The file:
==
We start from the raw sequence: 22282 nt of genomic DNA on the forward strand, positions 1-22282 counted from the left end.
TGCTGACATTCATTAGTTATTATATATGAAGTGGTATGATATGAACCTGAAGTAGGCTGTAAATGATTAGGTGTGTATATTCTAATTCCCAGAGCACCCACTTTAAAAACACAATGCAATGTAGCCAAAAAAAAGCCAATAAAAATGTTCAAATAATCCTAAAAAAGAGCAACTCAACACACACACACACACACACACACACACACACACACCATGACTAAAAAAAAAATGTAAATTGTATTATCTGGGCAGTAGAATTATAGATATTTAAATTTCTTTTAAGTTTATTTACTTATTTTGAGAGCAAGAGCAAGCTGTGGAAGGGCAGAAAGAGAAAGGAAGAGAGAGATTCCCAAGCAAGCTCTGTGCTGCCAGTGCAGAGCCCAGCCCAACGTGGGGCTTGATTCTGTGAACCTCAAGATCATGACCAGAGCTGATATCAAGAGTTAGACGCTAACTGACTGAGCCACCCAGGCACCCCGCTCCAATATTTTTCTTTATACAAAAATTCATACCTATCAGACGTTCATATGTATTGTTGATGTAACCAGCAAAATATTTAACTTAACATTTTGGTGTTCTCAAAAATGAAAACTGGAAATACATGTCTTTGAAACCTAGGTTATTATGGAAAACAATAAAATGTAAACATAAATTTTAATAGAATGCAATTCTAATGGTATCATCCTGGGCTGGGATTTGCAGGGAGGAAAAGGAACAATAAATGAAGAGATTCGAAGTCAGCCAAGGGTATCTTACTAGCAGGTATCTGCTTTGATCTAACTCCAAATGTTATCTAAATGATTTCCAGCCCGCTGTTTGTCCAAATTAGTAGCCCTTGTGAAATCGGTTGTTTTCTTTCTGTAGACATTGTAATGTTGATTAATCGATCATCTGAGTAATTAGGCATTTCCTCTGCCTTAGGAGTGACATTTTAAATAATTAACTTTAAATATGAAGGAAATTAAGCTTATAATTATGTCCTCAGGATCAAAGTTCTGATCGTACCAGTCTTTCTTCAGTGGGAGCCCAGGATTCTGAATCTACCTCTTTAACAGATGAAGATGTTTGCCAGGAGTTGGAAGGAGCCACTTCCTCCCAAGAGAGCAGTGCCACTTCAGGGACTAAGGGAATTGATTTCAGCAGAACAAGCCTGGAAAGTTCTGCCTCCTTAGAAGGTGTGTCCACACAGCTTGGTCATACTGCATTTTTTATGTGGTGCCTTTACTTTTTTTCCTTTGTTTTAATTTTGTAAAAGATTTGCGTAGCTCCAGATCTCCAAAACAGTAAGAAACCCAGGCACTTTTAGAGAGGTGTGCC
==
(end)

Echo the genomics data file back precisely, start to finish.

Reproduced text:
We start from the raw sequence: 22282 nt of genomic DNA on the forward strand, positions 1-22282 counted from the left end.
TGCTGACATTCATTAGTTATTATATATGAAGTGGTATGATATGAACCTGAAGTAGGCTGTAAATGATTAGGTGTGTATATTCTAATTCCCAGAGCACCCACTTTAAAAACACAATGCAATGTAGCCAAAAAAAAGCCAATAAAAATGTTCAAATAATCCTAAAAAAGAGCAACTCAACACACACACACACACACACACACACACACACACACCATGACTAAAAAAAAAATGTAAATTGTATTATCTGGGCAGTAGAATTATAGATATTTAAATTTCTTTTAAGTTTATTTACTTATTTTGAGAGCAAGAGCAAGCTGTGGAAGGGCAGAAAGAGAAAGGAAGAGAGAGATTCCCAAGCAAGCTCTGTGCTGCCAGTGCAGAGCCCAGCCCAACGTGGGGCTTGATTCTGTGAACCTCAAGATCATGACCAGAGCTGATATCAAGAGTTAGACGCTAACTGACTGAGCCACCCAGGCACCCCGCTCCAATATTTTTCTTTATACAAAAATTCATACCTATCAGACGTTCATATGTATTGTTGATGTAACCAGCAAAATATTTAACTTAACATTTTGGTGTTCTCAAAAATGAAAACTGGAAATACATGTCTTTGAAACCTAGGTTATTATGGAAAACAATAAAATGTAAACATAAATTTTAATAGAATGCAATTCTAATGGTATCATCCTGGGCTGGGATTTGCAGGGAGGAAAAGGAACAATAAATGAAGAGATTCGAAGTCAGCCAAGGGTATCTTACTAGCAGGTATCTGCTTTGATCTAACTCCAAATGTTATCTAAATGATTTCCAGCCCGCTGTTTGTCCAAATTAGTAGCCCTTGTGAAATCGGTTGTTTTCTTTCTGTAGACATTGTAATGTTGATTAATCGATCATCTGAGTAATTAGGCATTTCCTCTGCCTTAGGAGTGACATTTTAAATAATTAACTTTAAATATGAAGGAAATTAAGCTTATAATTATGTCCTCAGGATCAAAGTTCTGATCGTACCAGTCTTTCTTCAGTGGGAGCCCAGGATTCTGAATCTACCTCTTTAACAGATGAAGATGTTTGCCAGGAGTTGGAAGGAGCCACTTCCTCCCAAGAGAGCAGTGCCACTTCAGGGACTAAGGGAATTGATTTCAGCAGAACAAGCCTGGAAAGTTCTGCCTCCTTAGAAGGTGTGTCCACACAGCTTGGTCATACTGCATTTTTTATGTGGTGCCTTTACTTTTTTTCCTTTGTTTTAATTTTGTAAAAGATTTGCGTAGCTCCAGATCTCCAAAACAGTAAGAAACCCAGGCACTTTTAGAGAGGTGTGCC